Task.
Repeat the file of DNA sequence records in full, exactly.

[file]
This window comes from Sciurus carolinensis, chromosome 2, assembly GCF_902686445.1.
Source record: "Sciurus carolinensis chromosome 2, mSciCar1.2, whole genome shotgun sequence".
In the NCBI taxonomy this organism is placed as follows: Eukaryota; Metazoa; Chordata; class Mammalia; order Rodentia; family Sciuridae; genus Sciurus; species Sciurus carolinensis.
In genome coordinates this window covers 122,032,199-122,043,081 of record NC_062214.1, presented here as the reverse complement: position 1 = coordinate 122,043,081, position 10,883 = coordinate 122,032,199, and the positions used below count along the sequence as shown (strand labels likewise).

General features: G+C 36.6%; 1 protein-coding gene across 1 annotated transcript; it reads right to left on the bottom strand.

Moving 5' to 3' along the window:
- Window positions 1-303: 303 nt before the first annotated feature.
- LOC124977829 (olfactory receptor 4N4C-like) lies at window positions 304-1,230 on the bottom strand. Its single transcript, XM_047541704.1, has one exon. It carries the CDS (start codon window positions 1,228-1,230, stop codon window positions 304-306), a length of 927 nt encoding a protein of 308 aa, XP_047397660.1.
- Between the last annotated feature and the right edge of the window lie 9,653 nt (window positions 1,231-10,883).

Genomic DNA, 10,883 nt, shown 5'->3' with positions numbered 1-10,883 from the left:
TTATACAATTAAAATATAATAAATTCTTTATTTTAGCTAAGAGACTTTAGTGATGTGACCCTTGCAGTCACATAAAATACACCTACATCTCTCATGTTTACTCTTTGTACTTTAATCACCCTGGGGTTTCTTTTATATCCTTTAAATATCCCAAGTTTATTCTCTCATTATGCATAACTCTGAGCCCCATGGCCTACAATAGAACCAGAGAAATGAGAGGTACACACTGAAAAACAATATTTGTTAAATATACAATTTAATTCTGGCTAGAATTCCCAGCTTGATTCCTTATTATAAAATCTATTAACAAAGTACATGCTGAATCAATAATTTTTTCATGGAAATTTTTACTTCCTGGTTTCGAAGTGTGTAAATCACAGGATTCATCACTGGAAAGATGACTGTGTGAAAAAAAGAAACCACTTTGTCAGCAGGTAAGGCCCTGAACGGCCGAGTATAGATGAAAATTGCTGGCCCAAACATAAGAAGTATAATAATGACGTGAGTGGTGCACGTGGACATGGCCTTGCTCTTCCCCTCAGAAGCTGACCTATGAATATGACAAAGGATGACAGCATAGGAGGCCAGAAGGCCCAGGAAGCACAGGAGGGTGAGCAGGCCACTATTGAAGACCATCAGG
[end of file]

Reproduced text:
This window comes from Sciurus carolinensis, chromosome 2, assembly GCF_902686445.1.
Source record: "Sciurus carolinensis chromosome 2, mSciCar1.2, whole genome shotgun sequence".
In the NCBI taxonomy this organism is placed as follows: Eukaryota; Metazoa; Chordata; class Mammalia; order Rodentia; family Sciuridae; genus Sciurus; species Sciurus carolinensis.
In genome coordinates this window covers 122,032,199-122,043,081 of record NC_062214.1, presented here as the reverse complement: position 1 = coordinate 122,043,081, position 10,883 = coordinate 122,032,199, and the positions used below count along the sequence as shown (strand labels likewise).

General features: G+C 36.6%; 1 protein-coding gene across 1 annotated transcript; it reads right to left on the bottom strand.

Moving 5' to 3' along the window:
- Window positions 1-303: 303 nt before the first annotated feature.
- LOC124977829 (olfactory receptor 4N4C-like) lies at window positions 304-1,230 on the bottom strand. Its single transcript, XM_047541704.1, has one exon. It carries the CDS (start codon window positions 1,228-1,230, stop codon window positions 304-306), a length of 927 nt encoding a protein of 308 aa, XP_047397660.1.
- Between the last annotated feature and the right edge of the window lie 9,653 nt (window positions 1,231-10,883).

Genomic DNA, 10,883 nt, shown 5'->3' with positions numbered 1-10,883 from the left:
TTATACAATTAAAATATAATAAATTCTTTATTTTAGCTAAGAGACTTTAGTGATGTGACCCTTGCAGTCACATAAAATACACCTACATCTCTCATGTTTACTCTTTGTACTTTAATCACCCTGGGGTTTCTTTTATATCCTTTAAATATCCCAAGTTTATTCTCTCATTATGCATAACTCTGAGCCCCATGGCCTACAATAGAACCAGAGAAATGAGAGGTACACACTGAAAAACAATATTTGTTAAATATACAATTTAATTCTGGCTAGAATTCCCAGCTTGATTCCTTATTATAAAATCTATTAACAAAGTACATGCTGAATCAATAATTTTTTCATGGAAATTTTTACTTCCTGGTTTCGAAGTGTGTAAATCACAGGATTCATCACTGGAAAGATGACTGTGTGAAAAAAAGAAACCACTTTGTCAGCAGGTAAGGCCCTGAACGGCCGAGTATAGATGAAAATTGCTGGCCCAAACATAAGAAGTATAATAATGACGTGAGTGGTGCACGTGGACATGGCCTTGCTCTTCCCCTCAGAAGCTGACCTATGAATATGACAAAGGATGACAGCATAGGAGGCCAGAAGGCCCAGGAAGCACAGGAGGGTGAGCAGGCCACTATTGAAGACCATCAGG